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Sunday, January 29, 2012

Simple, Inexpensive Shelving Project

Everyone has tons of stuff. And everyone has stuff that they don't need all the time. Your seasonal items - Christmas decorations, for example - can be stored away in plastic storage totes. They cost about $5 on sale for an 18 gallon tote. But once you have your things stored away, where are you going to keep them? You can stack them in your attic, garage, or shed, but a stack of totes 5 high is not very stable, and Murphy's Law says that the tote you need is going to be at the bottom of that stack.

So, off to Lowe's or Home Depot you go, and when you find the right Storage Shelves, you look at the price: It's going to cost you $80+ for a set of 48"W x 24"D x 72"H shelves that will hold ten 18 gallon totes! And if you've been diligent and read the reviews, you find a problem with these shelves - the shelving material is particle board, and the shelves sag in the center if you put a load on them. Not to mention, although they're "commercially built" shelving units, they come in a box and you still have to build them.

Let me save you all those steps and a bundle of money, and show you how to build a simple set of shelves for under $25, using simple tools in about an hour.

First thing you'll need to do is make sure you have the tools for the job. If you don't own them, beg, borrow or steal them from friends or neighbors. Or buy them, since they're inexpensive and basic tools everyone should own. And you can store them away on your nice new shelves when you're done!

  • Power saw: either a jigsaw or circular saw A circular saw is better suited for this project, but if you have neither and need to buy one, a jigsaw is more versatile. Note: If you can't find a saw and don't want to buy one, many home centers can cut your lumber to length for you when you buy it.
  • Power drill / screwdriver: A  Power Drill or Cordless Power Drill is essential for this project. Sure, you could use a hand drill and a screwdriver, but it will take forever and your hands will hurt - a lot.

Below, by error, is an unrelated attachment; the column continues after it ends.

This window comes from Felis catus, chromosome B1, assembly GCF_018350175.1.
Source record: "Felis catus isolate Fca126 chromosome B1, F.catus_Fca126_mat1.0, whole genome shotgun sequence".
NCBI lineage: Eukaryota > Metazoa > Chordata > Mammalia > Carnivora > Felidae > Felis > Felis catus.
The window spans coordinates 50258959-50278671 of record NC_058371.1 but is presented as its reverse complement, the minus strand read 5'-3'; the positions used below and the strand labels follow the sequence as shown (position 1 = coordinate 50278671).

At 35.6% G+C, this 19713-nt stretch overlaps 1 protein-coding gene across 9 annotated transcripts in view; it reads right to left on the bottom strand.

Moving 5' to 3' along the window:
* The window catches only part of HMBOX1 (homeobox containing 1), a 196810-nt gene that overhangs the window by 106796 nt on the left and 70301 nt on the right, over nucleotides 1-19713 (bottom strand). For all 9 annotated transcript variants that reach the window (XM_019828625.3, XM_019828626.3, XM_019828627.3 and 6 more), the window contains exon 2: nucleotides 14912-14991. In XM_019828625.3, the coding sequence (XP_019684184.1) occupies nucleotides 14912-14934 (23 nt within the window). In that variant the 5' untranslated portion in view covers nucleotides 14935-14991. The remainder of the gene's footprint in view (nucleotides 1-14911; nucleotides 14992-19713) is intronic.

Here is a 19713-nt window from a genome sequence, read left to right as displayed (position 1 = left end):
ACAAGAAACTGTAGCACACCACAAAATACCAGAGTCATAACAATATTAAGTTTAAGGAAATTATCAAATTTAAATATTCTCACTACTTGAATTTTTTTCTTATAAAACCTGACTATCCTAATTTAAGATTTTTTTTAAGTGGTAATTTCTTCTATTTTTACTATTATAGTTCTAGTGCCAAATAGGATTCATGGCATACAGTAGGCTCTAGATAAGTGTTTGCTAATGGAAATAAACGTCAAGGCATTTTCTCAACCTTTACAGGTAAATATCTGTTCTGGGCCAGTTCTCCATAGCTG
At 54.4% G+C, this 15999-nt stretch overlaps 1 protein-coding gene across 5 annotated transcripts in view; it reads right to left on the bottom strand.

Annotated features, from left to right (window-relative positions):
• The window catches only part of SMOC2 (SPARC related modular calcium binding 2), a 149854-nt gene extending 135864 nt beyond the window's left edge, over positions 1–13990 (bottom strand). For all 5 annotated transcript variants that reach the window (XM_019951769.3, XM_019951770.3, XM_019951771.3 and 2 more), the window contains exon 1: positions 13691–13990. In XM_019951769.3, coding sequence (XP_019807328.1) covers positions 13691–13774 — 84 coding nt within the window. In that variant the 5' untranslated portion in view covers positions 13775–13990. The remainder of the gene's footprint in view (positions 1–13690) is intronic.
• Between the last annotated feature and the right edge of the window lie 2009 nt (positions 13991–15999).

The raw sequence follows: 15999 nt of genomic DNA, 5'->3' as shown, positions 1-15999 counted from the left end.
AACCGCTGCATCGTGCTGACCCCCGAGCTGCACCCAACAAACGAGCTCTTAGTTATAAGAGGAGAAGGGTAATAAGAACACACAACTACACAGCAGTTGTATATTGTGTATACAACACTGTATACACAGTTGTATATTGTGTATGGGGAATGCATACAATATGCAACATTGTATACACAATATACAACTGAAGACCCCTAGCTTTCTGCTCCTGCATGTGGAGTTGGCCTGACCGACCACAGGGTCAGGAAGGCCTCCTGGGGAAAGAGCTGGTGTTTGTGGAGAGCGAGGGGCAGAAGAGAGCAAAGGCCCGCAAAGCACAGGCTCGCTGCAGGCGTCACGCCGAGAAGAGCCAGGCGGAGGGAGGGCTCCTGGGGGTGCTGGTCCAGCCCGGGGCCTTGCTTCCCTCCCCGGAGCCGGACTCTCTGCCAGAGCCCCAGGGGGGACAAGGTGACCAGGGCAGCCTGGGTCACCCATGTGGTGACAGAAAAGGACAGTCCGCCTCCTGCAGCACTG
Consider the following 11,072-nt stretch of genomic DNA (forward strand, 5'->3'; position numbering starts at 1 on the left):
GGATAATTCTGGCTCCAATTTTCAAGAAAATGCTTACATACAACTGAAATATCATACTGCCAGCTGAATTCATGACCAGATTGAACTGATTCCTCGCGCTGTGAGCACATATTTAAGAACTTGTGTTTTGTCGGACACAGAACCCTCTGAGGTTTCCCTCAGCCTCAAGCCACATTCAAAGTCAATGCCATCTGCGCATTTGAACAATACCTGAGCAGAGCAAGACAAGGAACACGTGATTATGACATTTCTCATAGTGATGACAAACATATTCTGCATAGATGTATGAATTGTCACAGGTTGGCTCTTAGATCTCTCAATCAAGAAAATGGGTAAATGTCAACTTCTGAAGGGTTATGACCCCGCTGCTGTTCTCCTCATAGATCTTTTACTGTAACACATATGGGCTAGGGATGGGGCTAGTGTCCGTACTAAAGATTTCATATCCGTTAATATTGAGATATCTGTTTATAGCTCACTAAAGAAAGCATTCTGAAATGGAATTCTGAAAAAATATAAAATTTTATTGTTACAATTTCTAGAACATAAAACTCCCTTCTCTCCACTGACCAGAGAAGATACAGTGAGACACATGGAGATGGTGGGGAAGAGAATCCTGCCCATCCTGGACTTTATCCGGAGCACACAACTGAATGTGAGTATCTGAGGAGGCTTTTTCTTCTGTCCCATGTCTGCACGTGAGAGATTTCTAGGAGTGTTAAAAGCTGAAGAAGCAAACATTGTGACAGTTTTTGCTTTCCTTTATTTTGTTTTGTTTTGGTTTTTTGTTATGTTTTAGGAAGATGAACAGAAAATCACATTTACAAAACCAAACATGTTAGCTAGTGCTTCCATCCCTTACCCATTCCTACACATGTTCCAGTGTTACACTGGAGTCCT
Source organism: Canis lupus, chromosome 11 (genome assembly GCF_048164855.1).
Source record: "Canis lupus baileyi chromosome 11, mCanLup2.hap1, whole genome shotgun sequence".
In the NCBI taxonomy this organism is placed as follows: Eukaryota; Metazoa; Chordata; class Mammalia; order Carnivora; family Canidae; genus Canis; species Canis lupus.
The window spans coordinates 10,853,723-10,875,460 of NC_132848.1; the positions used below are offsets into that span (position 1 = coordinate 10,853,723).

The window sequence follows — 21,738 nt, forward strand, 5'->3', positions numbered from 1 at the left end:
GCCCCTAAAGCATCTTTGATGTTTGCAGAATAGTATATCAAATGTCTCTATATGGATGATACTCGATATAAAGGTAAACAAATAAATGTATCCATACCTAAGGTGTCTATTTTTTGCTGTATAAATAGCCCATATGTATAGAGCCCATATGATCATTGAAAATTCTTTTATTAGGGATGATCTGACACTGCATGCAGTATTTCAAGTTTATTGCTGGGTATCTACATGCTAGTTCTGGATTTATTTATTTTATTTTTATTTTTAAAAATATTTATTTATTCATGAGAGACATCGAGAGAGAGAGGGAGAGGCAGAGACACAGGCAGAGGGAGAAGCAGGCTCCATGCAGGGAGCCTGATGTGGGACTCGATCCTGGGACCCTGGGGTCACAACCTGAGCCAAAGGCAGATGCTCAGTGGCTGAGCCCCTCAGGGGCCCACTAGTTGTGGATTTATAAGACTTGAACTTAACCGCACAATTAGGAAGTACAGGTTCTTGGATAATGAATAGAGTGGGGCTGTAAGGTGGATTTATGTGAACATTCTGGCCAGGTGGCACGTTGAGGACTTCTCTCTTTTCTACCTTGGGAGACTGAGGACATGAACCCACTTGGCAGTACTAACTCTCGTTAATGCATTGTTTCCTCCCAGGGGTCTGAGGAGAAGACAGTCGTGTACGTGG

• Some assorted drill bits
  • Tape measure, straight edge, square, and pencil.
Supplies from the hardware store:
  • One sheet of 4'x8'x 7/16" waferboard.
  • Five pieces 1"x3"x8' lumber. Select boards that are straight and free of cracks. You could use 2"x4"x8', but 2x3 is cheaper and works every bit as well for this project.
  • 50 - 2 1/2 inch long Phillips head deck screws.
You'll also need a place to work, and a table something like a pair of sawhorses. I've used our two wheeled trash cans as sawhorses, and our picnic table. And you'll probably want to build these outside, so you don't make a mess in the garage.

Start by cutting four of the 2x3's to 6 feet long. Cut the remaining 2x3 into 4 - 2 foot pieces. You should now have 4 - six footers and 8 - two footers. Lay two six footers on the table or sawhorses. Starting at the top of the six footers, mark a line every 18". Place a section of 2 foot 1x3 on each line. Using your drill to drill pilot holes for the screws, assemble as shown in the photos below, making sure that all corners are square:
Each side is built from 2-6 footers and 4-2 footers. Note that there is NO bottom level shelf, the floor itself is the shelf.

You'll build two of these "ladder" assemblies for each set of shelves.

Next, divide the 7/16" waferboard sheet into 4- 2 foot x 4 foot pieces. At this point, it would be helpful to find someone  to help. Stand the six foot "ladders" upright and screw the lowest shelf on top of the horizontal 2x3s as seen below. You will want to drill pilot holes for the screws.

 Continue by placing the top shelf and squaring the assembly. Next, place the shelves in the desired location and secure the assembly to the wall with angle brackets or longer deck screws or lag bolts. Use a Stud finder to make sure you are attached to a stud, and not just drywall.

Attaching your shelves securely to the wall is not optional. It keeps the shelves square and prevents them from falling over!

You can now place the other 2 (middle) shelves and screw them in place. You're done!

 This basic design can be easily modified to meet your needs - adjust the size and shelf spacing as required. In the picture of the completed shelf to the left, the two upright six foot 2x3s have been eliminated and the 2 foot long shelf supports have been secured to the wall directly into the wall studs. This is very easy to do in a corner installation, and is extremely sturdy.

If you plan on placing heavy loads on our shelves, reinforce each shelf by screwing a piece of 2x3 to the underside of each shelf to prevent sagging. This will still leave enough room for storage totes between shelves. If the shelves will be in a humid environment, the humidity will cause sagging under even light loads, and you should reinforce all your shelves with 2x3s.

Okay, they're not pretty. You could paint them, but come on, they're in your garage / attic / storage shed. Do they need to be pretty? You've saved yourself $50+ in about an hour.

Go grab yourself a cold brewski, you've earned it.

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